“Imam is a recipe known throughout villages in Greece, handed down from mother to daughter. If you come from these villages, your history is passed on through your body.


Its full name is imam baildi, and it means the priest fainted. Perhaps the priest was given a bit of bitter and sweet pleasure, and the power of everything behind the dish pushed him off his rock, just for a moment. Perhaps, when he was tumbling through the air, sighing with fear and ecstasy, he saw a glimpse of a new life to come.”

So poetic! The book, The Priest Fainted, is about a young Greek-American woman who returns to Greece to learn more about her mother’s and grandmother’s lives. She delves in, looking at herself and her family through the lens of reimagined myths. During her extended stay, she deepens relationships with her family, and learns more about her elders than she anticipated. And in those stories, she gains insight, but also learns more about herself.

Review of The Priest Fainted

I typically only write about newer books here, but I really enjoyed this one and wanted to share. Not only for the beautiful, powerful prose, but for the story. In her reimagining of myths, she connects the past to the future, and shows that though we think we are different, we’re really just retelling stories.  

Also, the author reminds of us of the complex relationship shared by mothers and daughters. As daughters, we sometimes think we know better, or our mothers just don’t understand. And as mothers, we want to protect and impart wisdom, though it’s not always viewed in that light. This relationship is bound by something almost mystical that isn’t easily explained. And as we grow and learn—including learning more about our mothers before they were mothers, we gain the insight, the understanding we were missing—or not ready to receive or accept when we’re younger. But in knowing these things, we know them—and ourselves—better. As a daughter whose mother has passed on, and now as a mother myself, this story was especially poignant and evocative.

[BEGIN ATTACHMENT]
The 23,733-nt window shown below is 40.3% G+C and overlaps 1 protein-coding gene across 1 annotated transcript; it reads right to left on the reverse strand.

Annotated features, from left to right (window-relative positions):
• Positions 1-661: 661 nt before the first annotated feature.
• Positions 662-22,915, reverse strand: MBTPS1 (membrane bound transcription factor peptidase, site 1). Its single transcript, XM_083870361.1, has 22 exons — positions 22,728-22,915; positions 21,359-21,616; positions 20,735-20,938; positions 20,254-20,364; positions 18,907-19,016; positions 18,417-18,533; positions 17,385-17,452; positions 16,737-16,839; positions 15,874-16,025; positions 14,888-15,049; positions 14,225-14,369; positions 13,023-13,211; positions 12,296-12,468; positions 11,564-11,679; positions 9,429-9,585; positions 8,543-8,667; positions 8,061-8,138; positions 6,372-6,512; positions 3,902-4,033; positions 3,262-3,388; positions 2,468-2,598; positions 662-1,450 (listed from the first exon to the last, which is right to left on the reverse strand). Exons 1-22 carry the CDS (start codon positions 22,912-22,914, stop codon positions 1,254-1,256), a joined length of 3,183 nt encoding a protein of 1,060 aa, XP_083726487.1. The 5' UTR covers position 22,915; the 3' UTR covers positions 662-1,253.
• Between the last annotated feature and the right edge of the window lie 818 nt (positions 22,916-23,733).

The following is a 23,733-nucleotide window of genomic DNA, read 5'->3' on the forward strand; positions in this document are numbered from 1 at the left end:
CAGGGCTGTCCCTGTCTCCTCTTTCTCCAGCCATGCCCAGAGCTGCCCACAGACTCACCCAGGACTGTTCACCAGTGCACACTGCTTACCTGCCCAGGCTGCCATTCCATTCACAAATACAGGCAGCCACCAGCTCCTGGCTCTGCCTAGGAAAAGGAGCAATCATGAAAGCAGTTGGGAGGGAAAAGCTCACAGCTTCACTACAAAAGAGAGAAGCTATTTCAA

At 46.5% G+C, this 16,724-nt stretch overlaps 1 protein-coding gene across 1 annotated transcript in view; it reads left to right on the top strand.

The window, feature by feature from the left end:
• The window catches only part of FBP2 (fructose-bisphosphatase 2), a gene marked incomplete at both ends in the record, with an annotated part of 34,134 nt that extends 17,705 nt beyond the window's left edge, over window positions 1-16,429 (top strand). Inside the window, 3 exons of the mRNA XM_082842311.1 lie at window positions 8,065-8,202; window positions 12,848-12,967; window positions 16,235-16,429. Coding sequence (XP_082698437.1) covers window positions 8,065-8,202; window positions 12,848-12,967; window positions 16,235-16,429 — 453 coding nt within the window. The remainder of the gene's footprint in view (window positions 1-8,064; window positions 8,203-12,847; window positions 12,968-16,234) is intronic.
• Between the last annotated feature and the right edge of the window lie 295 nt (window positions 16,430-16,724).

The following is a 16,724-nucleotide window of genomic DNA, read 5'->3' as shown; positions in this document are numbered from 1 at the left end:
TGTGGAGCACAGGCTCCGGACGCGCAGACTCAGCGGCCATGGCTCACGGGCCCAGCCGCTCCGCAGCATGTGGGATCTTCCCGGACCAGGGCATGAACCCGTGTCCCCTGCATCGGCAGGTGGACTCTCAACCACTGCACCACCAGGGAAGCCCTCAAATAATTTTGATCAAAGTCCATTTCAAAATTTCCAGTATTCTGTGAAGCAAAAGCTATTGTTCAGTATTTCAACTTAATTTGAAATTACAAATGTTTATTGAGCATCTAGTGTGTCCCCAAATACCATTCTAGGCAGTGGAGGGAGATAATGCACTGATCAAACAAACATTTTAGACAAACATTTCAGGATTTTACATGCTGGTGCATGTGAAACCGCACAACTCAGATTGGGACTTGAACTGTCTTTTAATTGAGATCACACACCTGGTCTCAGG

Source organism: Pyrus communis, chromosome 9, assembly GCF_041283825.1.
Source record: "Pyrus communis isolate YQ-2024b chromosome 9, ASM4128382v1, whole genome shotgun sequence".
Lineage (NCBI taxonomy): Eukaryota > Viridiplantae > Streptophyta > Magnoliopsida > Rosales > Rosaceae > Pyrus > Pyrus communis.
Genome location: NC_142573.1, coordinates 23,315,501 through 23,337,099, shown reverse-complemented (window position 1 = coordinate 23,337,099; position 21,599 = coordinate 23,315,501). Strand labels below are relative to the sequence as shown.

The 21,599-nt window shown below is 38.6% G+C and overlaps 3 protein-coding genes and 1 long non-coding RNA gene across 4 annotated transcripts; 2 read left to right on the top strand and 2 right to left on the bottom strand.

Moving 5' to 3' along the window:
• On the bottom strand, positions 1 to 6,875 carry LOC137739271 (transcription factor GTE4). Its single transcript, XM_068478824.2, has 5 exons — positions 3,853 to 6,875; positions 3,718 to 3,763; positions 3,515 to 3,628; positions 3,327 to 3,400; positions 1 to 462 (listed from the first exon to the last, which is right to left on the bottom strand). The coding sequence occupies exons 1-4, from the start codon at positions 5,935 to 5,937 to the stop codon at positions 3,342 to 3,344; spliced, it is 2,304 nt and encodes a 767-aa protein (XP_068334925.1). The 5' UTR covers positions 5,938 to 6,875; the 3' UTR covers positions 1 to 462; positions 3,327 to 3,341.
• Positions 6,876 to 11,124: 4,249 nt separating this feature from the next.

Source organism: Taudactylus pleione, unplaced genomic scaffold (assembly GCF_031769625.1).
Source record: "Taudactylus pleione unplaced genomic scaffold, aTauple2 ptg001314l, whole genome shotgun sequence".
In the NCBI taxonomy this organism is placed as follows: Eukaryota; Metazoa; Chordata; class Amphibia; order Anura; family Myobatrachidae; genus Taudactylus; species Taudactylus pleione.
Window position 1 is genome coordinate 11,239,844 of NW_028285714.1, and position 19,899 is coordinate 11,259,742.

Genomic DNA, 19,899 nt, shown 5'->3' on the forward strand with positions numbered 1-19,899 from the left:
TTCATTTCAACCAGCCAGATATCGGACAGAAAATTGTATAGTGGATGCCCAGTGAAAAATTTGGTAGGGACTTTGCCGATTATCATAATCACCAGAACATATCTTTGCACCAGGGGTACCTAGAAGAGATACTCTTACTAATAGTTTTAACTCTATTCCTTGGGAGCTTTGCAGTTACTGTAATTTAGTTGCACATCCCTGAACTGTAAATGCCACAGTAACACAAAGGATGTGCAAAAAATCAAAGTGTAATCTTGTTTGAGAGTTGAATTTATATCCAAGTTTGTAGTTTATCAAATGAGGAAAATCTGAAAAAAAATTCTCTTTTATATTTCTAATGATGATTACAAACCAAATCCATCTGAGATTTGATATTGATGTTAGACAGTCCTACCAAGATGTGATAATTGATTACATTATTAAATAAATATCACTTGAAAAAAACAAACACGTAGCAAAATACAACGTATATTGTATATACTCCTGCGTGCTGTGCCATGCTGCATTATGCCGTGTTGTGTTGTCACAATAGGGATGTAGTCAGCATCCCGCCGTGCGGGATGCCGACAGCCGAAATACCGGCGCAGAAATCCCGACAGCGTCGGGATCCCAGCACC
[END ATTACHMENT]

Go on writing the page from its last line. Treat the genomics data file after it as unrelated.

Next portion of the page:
In this beautifully written novel, Catherine Temma Davidson takes us to those younger days, when we couldn’t and didn’t understand, to travel a road to knowledge, to understanding, to self-realization, and greater love. I don’t think she’s written any other novels, but I truly hope she will.

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Buy it on Amazon

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Delilah Recovered by Amelia Estelle Dellos

Atmosphere Press (August 17, 2022)

Chicago Greek Author Amelia Estelle Dellos is a marketing & PR maven, a screenwriter & director, and an MFA candidate at Columbia College Chicago. Her films have won numerous accolades, including Sundance International Writer’s Lab Finalist, Chicago International Film Festival Pitch Winner, and the Women’s International Film Festival Finalist. An earlier version of Delilah Recovered won the 2017 Watty Award from the international story platform Wattpad. Amelia has led writers groups and is very supportive and encouraging to her fellow writers.